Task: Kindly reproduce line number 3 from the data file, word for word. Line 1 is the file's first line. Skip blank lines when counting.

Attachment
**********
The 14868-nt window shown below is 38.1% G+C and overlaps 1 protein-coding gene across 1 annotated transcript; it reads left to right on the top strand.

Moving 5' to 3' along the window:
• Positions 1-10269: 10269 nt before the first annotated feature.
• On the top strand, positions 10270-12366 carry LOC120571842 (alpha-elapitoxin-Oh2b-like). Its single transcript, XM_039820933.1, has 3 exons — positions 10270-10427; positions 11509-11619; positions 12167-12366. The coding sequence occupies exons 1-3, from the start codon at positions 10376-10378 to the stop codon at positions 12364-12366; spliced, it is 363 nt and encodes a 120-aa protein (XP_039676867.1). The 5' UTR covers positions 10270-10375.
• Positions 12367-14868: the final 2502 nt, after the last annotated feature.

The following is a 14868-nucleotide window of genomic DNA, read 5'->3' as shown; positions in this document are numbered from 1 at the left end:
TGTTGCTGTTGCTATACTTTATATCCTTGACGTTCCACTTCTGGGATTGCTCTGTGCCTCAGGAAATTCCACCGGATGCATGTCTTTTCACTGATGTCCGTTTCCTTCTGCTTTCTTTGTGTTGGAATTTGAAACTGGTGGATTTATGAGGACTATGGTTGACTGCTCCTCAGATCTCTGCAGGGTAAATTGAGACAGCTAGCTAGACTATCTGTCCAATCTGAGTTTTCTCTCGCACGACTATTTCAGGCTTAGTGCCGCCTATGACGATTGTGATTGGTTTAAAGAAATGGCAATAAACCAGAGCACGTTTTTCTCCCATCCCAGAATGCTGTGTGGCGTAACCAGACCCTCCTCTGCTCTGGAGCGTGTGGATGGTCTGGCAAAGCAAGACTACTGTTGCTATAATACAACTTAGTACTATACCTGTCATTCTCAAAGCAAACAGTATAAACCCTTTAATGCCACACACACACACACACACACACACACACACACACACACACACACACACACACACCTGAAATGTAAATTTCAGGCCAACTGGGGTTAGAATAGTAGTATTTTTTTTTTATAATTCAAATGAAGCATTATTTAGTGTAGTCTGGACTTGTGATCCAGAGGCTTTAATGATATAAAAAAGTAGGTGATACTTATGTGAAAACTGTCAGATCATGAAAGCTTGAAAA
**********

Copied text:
• Positions 1-10269: 10269 nt before the first annotated feature.